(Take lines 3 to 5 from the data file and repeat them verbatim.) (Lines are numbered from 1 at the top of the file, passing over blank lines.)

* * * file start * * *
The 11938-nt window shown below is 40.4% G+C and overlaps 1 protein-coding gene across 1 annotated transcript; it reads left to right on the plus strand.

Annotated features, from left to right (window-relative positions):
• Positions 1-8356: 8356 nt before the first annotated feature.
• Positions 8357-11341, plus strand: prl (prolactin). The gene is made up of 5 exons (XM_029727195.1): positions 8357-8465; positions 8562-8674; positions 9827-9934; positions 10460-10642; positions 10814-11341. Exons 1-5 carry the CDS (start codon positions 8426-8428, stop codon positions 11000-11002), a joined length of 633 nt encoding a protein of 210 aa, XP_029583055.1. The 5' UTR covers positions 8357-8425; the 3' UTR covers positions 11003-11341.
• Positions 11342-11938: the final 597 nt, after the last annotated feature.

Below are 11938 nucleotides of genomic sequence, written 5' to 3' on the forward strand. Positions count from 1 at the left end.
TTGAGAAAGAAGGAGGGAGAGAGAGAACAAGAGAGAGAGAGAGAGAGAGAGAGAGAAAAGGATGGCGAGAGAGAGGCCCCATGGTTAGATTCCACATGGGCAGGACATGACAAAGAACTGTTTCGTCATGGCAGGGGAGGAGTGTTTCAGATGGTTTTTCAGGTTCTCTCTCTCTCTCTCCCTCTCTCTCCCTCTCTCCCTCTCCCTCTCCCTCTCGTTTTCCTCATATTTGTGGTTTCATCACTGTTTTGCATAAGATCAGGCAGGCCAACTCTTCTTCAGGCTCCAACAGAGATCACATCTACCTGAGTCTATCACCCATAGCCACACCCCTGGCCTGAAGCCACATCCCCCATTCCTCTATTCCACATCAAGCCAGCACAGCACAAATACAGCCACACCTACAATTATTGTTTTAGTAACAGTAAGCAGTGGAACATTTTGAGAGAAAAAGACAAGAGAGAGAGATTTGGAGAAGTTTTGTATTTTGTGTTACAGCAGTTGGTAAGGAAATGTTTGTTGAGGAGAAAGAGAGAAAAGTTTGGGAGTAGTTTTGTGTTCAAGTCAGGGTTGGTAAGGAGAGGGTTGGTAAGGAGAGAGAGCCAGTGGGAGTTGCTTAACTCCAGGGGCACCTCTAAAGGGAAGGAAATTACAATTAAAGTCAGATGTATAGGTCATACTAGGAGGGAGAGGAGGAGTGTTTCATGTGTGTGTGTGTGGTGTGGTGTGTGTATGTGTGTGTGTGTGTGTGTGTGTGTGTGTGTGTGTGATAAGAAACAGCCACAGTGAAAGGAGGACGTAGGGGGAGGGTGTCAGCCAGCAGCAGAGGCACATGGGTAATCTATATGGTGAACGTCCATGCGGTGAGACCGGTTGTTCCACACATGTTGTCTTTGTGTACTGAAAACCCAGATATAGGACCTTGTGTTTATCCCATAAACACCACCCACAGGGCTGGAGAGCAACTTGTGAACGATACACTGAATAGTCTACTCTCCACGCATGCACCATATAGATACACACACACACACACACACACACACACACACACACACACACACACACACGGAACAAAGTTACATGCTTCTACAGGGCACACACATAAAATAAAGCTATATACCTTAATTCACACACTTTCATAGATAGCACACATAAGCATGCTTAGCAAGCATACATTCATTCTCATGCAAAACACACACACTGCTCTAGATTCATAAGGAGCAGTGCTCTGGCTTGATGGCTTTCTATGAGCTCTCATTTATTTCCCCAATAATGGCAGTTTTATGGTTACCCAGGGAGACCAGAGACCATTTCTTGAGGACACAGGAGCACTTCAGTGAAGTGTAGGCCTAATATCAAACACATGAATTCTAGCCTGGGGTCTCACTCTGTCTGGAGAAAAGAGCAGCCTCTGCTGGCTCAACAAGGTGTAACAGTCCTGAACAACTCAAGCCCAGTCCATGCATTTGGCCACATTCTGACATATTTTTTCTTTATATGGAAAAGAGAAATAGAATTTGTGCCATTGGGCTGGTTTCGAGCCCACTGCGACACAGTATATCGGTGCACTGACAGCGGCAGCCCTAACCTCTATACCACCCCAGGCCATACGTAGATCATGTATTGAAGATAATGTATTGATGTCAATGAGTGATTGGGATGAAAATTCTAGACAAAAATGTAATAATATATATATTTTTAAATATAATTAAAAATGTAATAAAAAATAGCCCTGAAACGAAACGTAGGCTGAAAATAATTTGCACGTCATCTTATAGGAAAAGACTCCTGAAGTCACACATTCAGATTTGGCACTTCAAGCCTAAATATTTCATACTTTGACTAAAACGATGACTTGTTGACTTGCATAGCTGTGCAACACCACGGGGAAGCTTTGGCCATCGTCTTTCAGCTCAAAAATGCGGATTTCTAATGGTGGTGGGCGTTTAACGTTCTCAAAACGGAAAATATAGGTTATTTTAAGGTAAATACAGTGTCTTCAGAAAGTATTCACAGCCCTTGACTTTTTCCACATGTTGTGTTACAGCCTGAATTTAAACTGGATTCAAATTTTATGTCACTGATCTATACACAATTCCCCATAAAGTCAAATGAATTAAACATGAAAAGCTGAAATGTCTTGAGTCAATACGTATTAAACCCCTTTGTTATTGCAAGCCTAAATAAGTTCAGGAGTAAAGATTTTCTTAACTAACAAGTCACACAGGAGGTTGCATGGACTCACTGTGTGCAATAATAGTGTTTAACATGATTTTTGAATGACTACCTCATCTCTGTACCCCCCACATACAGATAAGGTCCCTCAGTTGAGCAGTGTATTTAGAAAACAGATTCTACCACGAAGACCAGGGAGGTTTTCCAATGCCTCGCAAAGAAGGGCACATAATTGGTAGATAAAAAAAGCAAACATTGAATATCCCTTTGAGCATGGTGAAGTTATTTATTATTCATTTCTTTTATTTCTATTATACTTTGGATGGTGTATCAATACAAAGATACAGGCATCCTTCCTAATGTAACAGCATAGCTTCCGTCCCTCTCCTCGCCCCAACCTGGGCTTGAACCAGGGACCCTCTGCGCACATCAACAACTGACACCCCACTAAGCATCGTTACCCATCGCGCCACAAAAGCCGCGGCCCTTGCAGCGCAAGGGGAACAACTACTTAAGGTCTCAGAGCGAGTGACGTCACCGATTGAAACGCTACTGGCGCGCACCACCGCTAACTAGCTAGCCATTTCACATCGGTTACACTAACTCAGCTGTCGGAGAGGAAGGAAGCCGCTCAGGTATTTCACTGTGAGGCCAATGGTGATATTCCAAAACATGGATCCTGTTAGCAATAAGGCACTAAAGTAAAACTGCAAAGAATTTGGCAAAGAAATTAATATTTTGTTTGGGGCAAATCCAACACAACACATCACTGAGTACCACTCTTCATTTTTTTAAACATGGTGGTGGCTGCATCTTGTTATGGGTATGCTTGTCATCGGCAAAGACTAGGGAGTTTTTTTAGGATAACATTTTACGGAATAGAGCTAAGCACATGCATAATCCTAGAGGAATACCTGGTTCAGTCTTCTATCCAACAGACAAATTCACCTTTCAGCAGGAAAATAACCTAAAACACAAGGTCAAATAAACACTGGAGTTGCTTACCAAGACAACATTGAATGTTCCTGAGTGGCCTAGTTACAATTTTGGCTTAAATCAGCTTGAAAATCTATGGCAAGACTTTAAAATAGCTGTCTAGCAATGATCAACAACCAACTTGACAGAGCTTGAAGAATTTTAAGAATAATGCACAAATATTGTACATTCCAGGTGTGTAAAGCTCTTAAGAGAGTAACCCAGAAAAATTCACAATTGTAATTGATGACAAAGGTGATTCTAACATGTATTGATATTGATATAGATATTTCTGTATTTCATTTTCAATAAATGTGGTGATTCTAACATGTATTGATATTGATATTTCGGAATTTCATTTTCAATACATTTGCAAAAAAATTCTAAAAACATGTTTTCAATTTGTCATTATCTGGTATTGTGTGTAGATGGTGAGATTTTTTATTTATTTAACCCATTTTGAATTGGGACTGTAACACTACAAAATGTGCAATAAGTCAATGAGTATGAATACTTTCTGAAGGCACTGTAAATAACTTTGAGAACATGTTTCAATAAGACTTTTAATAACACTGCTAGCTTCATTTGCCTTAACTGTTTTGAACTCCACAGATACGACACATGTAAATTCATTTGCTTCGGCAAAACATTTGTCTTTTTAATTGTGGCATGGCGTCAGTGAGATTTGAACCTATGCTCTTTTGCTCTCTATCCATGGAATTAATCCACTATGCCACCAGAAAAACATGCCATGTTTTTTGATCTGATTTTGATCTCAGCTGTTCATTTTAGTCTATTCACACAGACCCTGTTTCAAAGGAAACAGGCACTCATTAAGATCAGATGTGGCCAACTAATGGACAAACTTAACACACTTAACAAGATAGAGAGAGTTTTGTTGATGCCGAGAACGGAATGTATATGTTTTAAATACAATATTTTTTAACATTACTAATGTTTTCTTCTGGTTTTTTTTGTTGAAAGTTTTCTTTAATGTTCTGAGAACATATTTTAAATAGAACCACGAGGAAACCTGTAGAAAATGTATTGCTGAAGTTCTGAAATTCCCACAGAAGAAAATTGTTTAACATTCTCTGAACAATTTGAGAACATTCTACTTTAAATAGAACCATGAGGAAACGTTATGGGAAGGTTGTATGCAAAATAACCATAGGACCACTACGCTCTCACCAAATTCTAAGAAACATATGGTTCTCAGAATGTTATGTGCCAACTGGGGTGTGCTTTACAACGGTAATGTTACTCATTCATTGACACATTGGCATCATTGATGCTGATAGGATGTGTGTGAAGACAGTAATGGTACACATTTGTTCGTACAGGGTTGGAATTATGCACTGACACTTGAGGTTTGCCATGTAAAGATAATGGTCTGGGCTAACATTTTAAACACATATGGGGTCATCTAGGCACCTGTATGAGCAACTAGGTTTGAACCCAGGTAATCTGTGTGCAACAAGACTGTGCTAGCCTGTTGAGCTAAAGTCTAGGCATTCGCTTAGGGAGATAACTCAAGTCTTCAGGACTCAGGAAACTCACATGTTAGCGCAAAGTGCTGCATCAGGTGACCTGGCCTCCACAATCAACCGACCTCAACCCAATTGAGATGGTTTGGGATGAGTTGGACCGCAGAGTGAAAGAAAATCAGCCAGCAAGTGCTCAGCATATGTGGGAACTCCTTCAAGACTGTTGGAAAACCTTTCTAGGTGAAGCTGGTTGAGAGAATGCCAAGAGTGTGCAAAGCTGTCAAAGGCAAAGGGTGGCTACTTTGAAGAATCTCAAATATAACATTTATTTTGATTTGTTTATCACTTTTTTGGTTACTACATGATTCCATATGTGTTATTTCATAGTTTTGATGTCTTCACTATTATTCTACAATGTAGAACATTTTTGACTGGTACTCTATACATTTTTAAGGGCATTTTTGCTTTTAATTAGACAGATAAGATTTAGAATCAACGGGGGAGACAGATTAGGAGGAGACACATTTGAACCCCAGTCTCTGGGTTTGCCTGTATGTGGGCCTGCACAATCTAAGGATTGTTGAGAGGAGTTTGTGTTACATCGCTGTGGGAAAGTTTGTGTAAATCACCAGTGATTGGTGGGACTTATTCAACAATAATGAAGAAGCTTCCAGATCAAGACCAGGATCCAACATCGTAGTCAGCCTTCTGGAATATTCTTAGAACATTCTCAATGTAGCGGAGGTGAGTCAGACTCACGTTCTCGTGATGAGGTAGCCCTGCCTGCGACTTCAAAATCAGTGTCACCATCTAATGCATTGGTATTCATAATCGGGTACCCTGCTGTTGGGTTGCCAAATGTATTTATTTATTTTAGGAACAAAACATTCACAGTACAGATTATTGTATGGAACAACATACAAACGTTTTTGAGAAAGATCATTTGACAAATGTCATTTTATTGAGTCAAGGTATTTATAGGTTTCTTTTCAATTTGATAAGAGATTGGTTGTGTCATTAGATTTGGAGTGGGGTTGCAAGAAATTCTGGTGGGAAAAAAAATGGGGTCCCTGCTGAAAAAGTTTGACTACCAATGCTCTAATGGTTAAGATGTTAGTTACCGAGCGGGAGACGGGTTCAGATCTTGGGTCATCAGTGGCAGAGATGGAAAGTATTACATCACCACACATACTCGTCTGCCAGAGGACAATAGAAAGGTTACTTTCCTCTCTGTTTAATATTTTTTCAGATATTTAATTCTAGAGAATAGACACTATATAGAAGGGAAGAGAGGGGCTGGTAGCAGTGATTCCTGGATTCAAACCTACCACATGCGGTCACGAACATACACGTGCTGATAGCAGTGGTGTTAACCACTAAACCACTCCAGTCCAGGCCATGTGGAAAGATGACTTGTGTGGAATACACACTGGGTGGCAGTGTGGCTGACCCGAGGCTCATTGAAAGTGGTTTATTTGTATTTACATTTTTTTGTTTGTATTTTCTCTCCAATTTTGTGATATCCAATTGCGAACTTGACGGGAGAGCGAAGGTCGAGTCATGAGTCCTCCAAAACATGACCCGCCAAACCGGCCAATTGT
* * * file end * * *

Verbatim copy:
• Positions 1-8356: 8356 nt before the first annotated feature.
• Positions 8357-11341, plus strand: prl (prolactin). The gene is made up of 5 exons (XM_029727195.1): positions 8357-8465; positions 8562-8674; positions 9827-9934; positions 10460-10642; positions 10814-11341. Exons 1-5 carry the CDS (start codon positions 8426-8428, stop codon positions 11000-11002), a joined length of 633 nt encoding a protein of 210 aa, XP_029583055.1. The 5' UTR covers positions 8357-8425; the 3' UTR covers positions 11003-11341.
• Positions 11342-11938: the final 597 nt, after the last annotated feature.